Friday, December 15, 2006

Maintaining a Sense of Uncertainty

I like to tell people I don't believe that man has been to the moon. I'm actually moon agnostic. When I look at how far every other technology has advanced in the last 40 years and the amount of trouble we have getting shuttles up and orbiting the planet, I do have my suspicions. I'm kidding. Ok, I'm not.

The bigger questions I am teasing out when I play this game with myself and others is "why do I believe what I believe?" and "have I left room for other possibilities?"

The debate over evolution is raging once again in this country. On one side is a group of people, most of whom are not scientists, have never studied the primary research and probably do not have the aptitude to draw proper conclusions from the research if they did. Despite that, they vehemently defend evolution and mock creationists as fools who believe things simply because they "read it in a book'.

On the other side you have a group of people who are sure they have a better line into the mystical workings of the universe. Their study of theology and thorough knowledge of scripture is, I'm sure, equally lacking.

Both sides are probably wrong, at least incrementally. History teaches us that there are no theories that are above revision and its only a matter of years before the best theories seem hopelessly outdated. Newtonian physics explained some of the physical workings of the universe. Einsteins theories more so, but only at certain scales. Last I checked there weren't any areas in the sciences where all the work was completed and they closed shop. The case for natural selection and adaptation seem pretty compelling but an understanding of the origins of life and the universe is another story.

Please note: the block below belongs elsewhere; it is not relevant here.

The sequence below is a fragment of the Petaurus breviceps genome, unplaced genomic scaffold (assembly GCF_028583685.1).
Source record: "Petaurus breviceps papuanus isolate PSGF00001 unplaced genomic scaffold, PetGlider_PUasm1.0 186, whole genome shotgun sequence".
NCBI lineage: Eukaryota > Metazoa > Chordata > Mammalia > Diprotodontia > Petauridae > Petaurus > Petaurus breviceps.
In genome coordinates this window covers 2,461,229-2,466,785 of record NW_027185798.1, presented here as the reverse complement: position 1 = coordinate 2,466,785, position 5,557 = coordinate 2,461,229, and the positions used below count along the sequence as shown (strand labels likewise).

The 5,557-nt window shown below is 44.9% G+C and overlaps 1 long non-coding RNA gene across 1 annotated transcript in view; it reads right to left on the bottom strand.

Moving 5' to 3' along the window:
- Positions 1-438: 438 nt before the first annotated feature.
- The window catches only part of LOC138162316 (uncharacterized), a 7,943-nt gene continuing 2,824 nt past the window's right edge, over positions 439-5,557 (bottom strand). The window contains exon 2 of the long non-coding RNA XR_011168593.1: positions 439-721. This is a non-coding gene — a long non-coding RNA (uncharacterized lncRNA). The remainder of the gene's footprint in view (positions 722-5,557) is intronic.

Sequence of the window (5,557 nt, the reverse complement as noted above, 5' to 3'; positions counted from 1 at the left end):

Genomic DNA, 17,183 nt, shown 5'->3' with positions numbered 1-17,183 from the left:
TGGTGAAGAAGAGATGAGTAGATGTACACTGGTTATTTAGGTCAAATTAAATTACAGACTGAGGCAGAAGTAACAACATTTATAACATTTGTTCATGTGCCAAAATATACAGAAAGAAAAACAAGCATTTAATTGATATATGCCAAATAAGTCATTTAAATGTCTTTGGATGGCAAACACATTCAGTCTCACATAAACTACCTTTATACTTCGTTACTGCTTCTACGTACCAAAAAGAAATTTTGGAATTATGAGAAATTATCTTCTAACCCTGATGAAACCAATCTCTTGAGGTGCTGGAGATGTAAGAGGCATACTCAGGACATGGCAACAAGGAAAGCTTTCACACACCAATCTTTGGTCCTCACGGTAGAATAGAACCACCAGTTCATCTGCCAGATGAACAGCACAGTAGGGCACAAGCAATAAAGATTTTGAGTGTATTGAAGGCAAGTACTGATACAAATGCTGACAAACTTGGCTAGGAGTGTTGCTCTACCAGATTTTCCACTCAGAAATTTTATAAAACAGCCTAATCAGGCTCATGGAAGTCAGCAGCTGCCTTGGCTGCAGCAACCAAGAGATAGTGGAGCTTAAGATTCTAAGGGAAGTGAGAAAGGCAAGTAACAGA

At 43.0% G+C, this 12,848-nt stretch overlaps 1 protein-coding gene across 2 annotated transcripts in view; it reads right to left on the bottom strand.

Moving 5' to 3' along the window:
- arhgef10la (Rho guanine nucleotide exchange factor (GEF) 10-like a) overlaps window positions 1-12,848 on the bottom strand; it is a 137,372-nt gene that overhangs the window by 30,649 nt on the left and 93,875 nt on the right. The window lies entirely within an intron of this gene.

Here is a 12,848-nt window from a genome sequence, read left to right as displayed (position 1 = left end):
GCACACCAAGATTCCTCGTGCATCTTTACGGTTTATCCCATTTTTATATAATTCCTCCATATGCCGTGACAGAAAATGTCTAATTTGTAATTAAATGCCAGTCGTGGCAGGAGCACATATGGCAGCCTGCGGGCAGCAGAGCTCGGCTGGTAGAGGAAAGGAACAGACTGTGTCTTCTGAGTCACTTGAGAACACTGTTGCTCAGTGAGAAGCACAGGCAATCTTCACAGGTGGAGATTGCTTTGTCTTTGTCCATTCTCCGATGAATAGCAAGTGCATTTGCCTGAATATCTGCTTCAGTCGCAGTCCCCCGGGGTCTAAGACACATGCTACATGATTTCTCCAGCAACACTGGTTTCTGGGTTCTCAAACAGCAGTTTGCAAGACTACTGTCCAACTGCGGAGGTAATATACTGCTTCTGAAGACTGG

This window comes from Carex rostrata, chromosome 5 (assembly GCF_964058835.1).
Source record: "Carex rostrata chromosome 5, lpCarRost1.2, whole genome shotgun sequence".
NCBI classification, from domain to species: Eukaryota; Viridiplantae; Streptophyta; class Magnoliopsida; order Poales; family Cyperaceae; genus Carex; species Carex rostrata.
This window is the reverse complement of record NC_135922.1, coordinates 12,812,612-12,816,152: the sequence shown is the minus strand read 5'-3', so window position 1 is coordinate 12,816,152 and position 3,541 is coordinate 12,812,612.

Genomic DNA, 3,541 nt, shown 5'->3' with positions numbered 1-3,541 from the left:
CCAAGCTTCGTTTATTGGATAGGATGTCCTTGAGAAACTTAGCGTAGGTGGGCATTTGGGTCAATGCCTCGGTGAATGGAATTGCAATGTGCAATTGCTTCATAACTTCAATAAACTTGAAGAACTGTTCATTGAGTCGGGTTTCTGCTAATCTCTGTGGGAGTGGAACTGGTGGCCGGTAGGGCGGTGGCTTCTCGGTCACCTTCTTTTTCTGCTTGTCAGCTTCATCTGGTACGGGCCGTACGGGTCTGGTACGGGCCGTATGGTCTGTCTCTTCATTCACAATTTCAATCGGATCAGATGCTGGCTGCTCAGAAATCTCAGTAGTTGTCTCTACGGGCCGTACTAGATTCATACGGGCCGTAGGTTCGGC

What deserves a deeper level of cultural inquiry is why there is such a violent lack of tolerance for the beliefs of others and the dysfunctional, dogmatic sense of certainty that everyone possesses.

Intelligent debates would attempt to frame questions like "how do you establish education policies that accommodate multiple perspectives". But that's not what's happening.

As one who finds it much more interesting to laugh at the foolish shortsightedness on both sides of such broad cultural debates I get a sick pleasure from stories and discoveries that create cultural and intellectual disruptions. Watching new information lay waste to shared knowledge and volumes of work is akin to that moment in "Don't Spill the Beans" or "Don't Break the Ice" when everything goes to hell. Part of it is just the anarchist in me and part of it is knowing that sometimes that's what it takes to create room for new possibilities.

Here are two such stories from the past year.

Lost city 'could rewrite history"

Underwater world: Man's doing or nature's? Researchers come across mysterious shapes on the sea bottom just west of Cuba. Patterns suggest an ancient civilization.

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